An official once escorted me on a tour of the White House where the general public usually does not venture. Nausea had struck me while in the Blue Room during a public tour with my family. Before I could ruin President Lyndon Johnson’s nice carpet, a uniformed officer accompanied me away, then down some steps — to relief — in a basement restroom. A photo on the White House steps, alongside my dad and brother, shows me ghostly white and growing a bit green around the gills.
At age 9, during that early August 1965, perhaps I could have scampered away from the officer and explored some important history in the making. Had it been Aug. 6, I might have wandered into the room as President Johnson signed the 1965 Voting Rights Act into law in the presence of dignitaries that included the Rev. Martin Luther King Jr.
As he infamously did to one of his beagles, LBJ might have picked me up by the ears. Surely Dr. King would have rescued me with a chuckle, a handshake, and assurance that the new act promised a fairer country for my generation to grow up in.
Those were purposeful, heady days for our nation. In contrast to current times, government boldly tackled national issues, explored space and, admittedly, trod deeper down a dark path in Vietnam. But 1965 marked the high-water point for President Johnson’s “Great Society.”
Just days earlier, on July 30, Johnson signed Medicare and Medicaid acts in the presence of former President Harry Truman.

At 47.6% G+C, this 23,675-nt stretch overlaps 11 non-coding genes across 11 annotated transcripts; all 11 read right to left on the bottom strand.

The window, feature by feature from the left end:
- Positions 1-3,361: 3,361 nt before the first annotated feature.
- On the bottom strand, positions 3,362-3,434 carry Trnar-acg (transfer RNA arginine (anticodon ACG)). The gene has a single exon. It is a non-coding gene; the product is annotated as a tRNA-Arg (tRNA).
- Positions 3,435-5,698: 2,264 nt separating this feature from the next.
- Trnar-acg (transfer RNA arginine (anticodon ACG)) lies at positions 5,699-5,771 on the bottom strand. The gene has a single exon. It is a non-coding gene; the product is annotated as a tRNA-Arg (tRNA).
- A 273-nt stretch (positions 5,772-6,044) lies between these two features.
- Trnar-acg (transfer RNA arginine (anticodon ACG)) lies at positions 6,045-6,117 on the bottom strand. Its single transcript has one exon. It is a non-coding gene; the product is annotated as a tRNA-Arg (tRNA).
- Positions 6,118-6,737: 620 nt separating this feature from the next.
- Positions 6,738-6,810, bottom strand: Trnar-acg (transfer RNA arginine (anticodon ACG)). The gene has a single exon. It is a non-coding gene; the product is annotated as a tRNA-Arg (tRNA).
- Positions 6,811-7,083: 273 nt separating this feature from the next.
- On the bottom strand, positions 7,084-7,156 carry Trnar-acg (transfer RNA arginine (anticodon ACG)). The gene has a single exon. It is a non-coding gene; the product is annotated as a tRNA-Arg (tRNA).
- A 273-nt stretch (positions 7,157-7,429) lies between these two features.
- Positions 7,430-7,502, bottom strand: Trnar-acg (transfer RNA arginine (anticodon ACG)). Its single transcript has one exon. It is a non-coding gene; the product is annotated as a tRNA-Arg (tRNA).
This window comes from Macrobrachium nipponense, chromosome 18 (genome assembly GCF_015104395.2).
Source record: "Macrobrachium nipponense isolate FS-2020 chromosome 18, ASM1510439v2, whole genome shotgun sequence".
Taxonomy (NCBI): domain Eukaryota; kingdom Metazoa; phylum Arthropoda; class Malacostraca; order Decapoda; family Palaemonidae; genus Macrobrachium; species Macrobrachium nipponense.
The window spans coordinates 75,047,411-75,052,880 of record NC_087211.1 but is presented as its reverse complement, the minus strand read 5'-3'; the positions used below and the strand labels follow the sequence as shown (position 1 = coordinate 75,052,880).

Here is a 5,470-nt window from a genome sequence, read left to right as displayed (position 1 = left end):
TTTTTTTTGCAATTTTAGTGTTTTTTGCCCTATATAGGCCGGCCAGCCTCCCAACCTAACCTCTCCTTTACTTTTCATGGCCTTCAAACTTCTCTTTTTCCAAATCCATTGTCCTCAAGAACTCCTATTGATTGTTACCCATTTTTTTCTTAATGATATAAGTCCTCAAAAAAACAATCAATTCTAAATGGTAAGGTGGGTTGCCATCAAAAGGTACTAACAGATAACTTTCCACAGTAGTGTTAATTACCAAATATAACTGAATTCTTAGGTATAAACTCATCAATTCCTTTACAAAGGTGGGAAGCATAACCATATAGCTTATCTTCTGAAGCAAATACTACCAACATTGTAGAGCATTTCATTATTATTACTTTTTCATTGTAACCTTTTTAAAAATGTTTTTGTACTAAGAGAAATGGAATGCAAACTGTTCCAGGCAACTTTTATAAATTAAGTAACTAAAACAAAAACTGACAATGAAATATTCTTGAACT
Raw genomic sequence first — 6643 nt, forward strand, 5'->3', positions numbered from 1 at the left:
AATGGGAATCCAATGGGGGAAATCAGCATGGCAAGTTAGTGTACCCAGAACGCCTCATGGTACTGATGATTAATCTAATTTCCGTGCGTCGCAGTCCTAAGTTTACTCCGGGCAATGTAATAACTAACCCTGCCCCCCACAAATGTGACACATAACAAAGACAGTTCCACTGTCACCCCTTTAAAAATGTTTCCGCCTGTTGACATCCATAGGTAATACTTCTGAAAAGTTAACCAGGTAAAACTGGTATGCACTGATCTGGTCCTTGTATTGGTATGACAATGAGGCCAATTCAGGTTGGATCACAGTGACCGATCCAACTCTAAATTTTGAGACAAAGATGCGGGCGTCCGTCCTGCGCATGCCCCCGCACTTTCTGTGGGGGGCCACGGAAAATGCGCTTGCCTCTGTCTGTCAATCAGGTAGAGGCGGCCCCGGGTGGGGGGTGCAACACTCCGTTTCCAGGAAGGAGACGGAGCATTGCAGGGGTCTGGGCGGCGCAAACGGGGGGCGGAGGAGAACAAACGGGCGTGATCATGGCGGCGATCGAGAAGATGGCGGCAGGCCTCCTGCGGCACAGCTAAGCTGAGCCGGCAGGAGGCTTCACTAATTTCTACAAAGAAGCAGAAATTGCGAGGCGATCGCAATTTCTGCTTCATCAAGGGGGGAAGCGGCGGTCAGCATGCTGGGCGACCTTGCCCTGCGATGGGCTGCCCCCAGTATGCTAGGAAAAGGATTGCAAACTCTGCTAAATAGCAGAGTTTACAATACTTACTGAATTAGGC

Earlier that summer, I enjoyed a multi-week program at L. J. Bell school provided by the Elementary/Secondary Education Act only signed into law that April. Apart from summer school for making up failed classes, that non-graded program provided kids earlier exposure to a variety of subjects, along with plenty of outdoors activity.
I liked my first black classroom teacher that summer. She held our attention with interest, kindness, and yes, Mrs. Hager would have been a fine addition to Bell’s staff.
Later that August, the U.S. House would pass the 1965 Immigration & Nationality Act that LBJ signed several weeks later. Shamefully past due for revamping now, it addressed many issues then.
It’s just as well that I stayed close to that WH officer, though. I’m not sure that President Johnson, or Dr. King, could have rescued me from Mrs. Nancy’s “Wait until I get you home!”
Douglas Smith lives in Rockingham and is a frequent writer of letters to the editor.